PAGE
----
Timeless by Gail Carriger (The Parasol Protectorate #5)

Why, what a cute little bowler hat, Alexia! And, although I just love the picture of the Sphinx in the background, I do wish it had shown up in the novel…a mere reference to the Valley of Kings is not cover picture worthy!

So, I’m a sucker for a nearly finished series and apparently I can’t DNF in such an instance even when I want to. I know I said I wasn’t going to bother reading this, but somehow I did.  I guess that’s good, since I enjoyed Timeless, this novel of “vampires, werewolves, and mummies.”

I liked the premise of moving the characters to Egypt for a change of pace and found some of the newly added elements refreshing to a plot growing somewhat stale. I particularly enjoyed the surprising progression of Prudence’s abilities, Biffy’s romance and evolution within the pack, the cover story which leads Ivy’s acting troupe to accompany the Maccons on their journey, and the eventual transfer of Hatshepsut’s powers to the new hive queen.

I was a little annoyed by the whole kidnapping plot which seemed weak and too convenient. I also found a few typos which irritated nitpicky me…the most noticeable of which occurred when the author mentioned one of Alexia’s sisters and changed the spelling of her name (and also neglected to mention she had gotten married); this was annoying. I’m calming all my debilitating angst by telling myself this was merely an editing issue in the Kindle ebook version, so don’t anyone dare tell me otherwise!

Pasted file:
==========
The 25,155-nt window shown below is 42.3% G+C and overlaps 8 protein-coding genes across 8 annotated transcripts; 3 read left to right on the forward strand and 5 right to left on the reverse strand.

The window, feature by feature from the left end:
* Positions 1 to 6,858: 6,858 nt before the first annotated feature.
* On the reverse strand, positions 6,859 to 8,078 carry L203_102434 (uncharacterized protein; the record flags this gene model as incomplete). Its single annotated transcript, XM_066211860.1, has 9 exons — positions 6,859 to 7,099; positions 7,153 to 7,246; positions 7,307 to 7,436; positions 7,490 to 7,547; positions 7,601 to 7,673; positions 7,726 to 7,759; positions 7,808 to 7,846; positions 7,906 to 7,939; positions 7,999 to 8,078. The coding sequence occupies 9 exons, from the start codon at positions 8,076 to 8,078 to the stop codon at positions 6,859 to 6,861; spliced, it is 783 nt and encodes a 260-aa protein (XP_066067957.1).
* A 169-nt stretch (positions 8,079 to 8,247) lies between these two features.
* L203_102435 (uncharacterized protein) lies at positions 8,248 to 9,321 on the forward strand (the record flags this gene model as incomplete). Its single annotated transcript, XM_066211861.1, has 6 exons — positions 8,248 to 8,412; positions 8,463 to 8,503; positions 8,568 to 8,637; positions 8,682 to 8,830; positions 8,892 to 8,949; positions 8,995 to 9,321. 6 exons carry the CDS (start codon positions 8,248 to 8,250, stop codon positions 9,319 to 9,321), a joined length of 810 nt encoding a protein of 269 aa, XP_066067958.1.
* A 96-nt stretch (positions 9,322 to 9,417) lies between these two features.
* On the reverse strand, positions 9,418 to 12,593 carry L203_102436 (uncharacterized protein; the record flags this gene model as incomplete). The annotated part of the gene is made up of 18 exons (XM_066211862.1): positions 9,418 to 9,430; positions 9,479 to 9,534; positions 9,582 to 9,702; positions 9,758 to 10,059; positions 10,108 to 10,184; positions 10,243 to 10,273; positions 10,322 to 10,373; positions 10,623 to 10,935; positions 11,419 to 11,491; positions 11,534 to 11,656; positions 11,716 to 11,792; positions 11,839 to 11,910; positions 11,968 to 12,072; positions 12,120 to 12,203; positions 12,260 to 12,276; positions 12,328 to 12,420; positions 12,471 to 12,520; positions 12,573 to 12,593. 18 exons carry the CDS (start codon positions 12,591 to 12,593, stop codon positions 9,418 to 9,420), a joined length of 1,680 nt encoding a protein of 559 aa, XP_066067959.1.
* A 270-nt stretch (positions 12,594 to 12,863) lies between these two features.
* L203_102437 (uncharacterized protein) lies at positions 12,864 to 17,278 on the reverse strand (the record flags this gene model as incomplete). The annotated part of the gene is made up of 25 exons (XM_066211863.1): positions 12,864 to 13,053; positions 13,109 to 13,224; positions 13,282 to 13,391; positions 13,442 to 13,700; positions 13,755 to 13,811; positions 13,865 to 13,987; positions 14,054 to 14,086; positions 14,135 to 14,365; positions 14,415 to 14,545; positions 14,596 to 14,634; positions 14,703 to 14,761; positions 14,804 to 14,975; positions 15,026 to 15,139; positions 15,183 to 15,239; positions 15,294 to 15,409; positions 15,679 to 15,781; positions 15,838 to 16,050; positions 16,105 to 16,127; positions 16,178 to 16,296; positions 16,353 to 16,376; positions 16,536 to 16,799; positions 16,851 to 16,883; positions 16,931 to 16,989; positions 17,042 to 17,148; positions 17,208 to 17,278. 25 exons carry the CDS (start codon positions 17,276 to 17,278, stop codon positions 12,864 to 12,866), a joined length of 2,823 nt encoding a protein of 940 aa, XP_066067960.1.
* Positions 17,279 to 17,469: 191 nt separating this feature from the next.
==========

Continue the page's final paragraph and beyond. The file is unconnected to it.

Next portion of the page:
Essentially, Timeless seems to wrap up the loose ends from the prior novels. This seems appropriate as I cannot see where else this one could go. It resolves most of the outstanding issues with the more puzzling characters (Floote, Alessandro Tarabotti, Madame LeFoux, and Lord Akeldama), provides promising glimpses for what the future may hold for most of the main characters, and solves most of the remaining mysteries. I’m ready to put this one to rest, but by and large, I would have to say I enjoyed it.

Although most of the lines in Timeless struck me as neither quotable nor particularly funny, I do end my final review of “The Parasol Protectorate” books with one last quote about Alexia. Mostly, though, I suspect this is less because it is quotable and more because it reminds me of clumsy little me:

She then developed a bad case of the hiccoughs, because, as she could only surmise, the universe was against her retaining any dignity whatsoever.

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